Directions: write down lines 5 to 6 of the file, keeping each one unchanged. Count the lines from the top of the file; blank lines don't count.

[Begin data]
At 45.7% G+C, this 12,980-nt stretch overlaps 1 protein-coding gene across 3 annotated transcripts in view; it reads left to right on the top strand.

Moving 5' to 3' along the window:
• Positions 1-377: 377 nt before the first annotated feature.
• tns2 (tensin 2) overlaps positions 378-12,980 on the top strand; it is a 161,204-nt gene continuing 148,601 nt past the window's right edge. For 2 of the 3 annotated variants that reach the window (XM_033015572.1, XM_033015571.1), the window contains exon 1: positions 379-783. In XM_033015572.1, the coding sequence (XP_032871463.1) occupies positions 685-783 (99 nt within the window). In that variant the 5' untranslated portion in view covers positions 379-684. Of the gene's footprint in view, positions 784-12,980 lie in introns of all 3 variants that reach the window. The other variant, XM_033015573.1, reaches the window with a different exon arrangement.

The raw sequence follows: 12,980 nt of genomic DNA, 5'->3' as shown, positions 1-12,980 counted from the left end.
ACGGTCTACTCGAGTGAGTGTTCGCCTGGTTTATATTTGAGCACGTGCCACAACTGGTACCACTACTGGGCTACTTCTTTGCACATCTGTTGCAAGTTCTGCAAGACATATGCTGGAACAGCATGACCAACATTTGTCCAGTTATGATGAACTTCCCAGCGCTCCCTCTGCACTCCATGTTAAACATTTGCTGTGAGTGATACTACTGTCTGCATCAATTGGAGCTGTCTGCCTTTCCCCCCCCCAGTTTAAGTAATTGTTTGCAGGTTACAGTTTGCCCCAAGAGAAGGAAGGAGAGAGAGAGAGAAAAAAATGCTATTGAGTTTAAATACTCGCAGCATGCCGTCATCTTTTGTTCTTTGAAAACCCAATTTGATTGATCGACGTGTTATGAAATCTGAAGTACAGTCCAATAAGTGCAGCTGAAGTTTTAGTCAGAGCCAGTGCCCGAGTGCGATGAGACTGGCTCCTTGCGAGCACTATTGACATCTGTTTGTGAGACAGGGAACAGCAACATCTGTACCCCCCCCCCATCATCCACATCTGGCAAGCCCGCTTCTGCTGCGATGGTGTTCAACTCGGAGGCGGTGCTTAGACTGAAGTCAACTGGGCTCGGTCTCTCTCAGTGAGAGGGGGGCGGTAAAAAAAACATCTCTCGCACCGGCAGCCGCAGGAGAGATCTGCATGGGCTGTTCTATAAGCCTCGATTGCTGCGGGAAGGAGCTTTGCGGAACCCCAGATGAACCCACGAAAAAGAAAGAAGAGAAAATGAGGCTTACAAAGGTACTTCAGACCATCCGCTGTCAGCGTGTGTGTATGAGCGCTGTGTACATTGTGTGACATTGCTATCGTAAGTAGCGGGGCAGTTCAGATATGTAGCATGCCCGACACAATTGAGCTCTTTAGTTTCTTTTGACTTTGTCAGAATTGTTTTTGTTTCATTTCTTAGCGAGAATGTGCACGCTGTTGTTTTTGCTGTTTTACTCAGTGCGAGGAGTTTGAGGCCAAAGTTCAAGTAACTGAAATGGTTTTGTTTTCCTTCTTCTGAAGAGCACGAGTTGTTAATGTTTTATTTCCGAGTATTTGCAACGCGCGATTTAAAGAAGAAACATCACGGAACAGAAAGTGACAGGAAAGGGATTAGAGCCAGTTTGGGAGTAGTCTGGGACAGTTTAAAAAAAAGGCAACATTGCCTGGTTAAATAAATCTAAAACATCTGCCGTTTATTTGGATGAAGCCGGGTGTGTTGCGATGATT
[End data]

The raw sequence follows: 12,980 nt of genomic DNA, 5'->3' as shown, positions 1-12,980 counted from the left end.
ACGGTCTACTCGAGTGAGTGTTCGCCTGGTTTATATTTGAGCACGTGCCACAACTGGTACCACTACTGGGCTACTTCTTTGCACATCTGTTGCAAGTTCTGCAAGACATATGCTGGAACAGCATGACCAACATTTGTCCAGTTATGATGAACTTCCCAGCGCTCCCTCTGCACTCCATGTTAAACATTTGCTGTGAGTGATACTACTGTCTGCATCAATTGGAGCTGTCTGCCTTTCCCCCCCCCAGTTTAAGTAATTGTTTGCAGGTTACAGTTTGCCCCAAGAGAAGGAAGGAGAGAGAGAGAGAAAAAAATGCTATTGAGTTTAAATACTCGCAGCATGCCGTCATCTTTTGTTCTTTGAAAACCCAATTTGATTGATCGACGTGTTATGAAATCTGAAGTACAGTCCAATAAGTGCAGCTGAAGTTTTAGTCAGAGCCAGTGCCCGAGTGCGATGAGACTGGCTCCTTGCGAGCACTATTGACATCTGTTTGTGAGACAGGGAACAGCAACATCTGTACCCCCCCCCCATCATCCACATCTGGCAAGCCCGCTTCTGCTGCGATGGTGTTCAACTCGGAGGCGGTGCTTAGACTGAAGTCAACTGGGCTCGGTCTCTCTCAGTGAGAGGGGGGCGGTAAAAAAAACATCTCTCGCACCGGCAGCCGCAGGAGAGATCTGCATGGGCTGTTCTATAAGCCTCGATTGCTGCGGGAAGGAGCTTTGCGGAACCCCAGATGAACCCACGAAAAAGAAAGAAGAGAAAATGAGGCTTACAAAGGTACTTCAGACCATCCGCTGTCAGCGTGTGTGTATGAGCGCTGTGTACATTGTGTGACATTGCTATCGTAAGTAGCGGGGCAGTTCAGATATGTAGCATGCCCGACACAATTGAGCTCTTTAGTTTCTTTTGACTTTGTCAGAATTGTTTTTGTTTCATTTCTTAGCGAGAATGTGCACGCTGTTGTTTTTGCTGTTTTACTCAGTGCGAGGAGTTTGAGGCCAAAGTTCAAGTAACTGAAATGGTTTTGTTTTCCTTCTTCTGAAGAGCACGAGTTGTTAATGTTTTATTTCCGAGTATTTGCAACGCGCGATTTAAAGAAGAAACATCACGGAACAGAAAGTGACAGGAAAGGGATTAGAGCCAGTTTGGGAGTAGTCTGGGACAGTTTAAAAAAAAGGCAACATTGCCTGGTTAAATAAATCTAAAACATCTGCCGTTTATTTGGATGAAGCCGGGTGTGTTGCGATGATT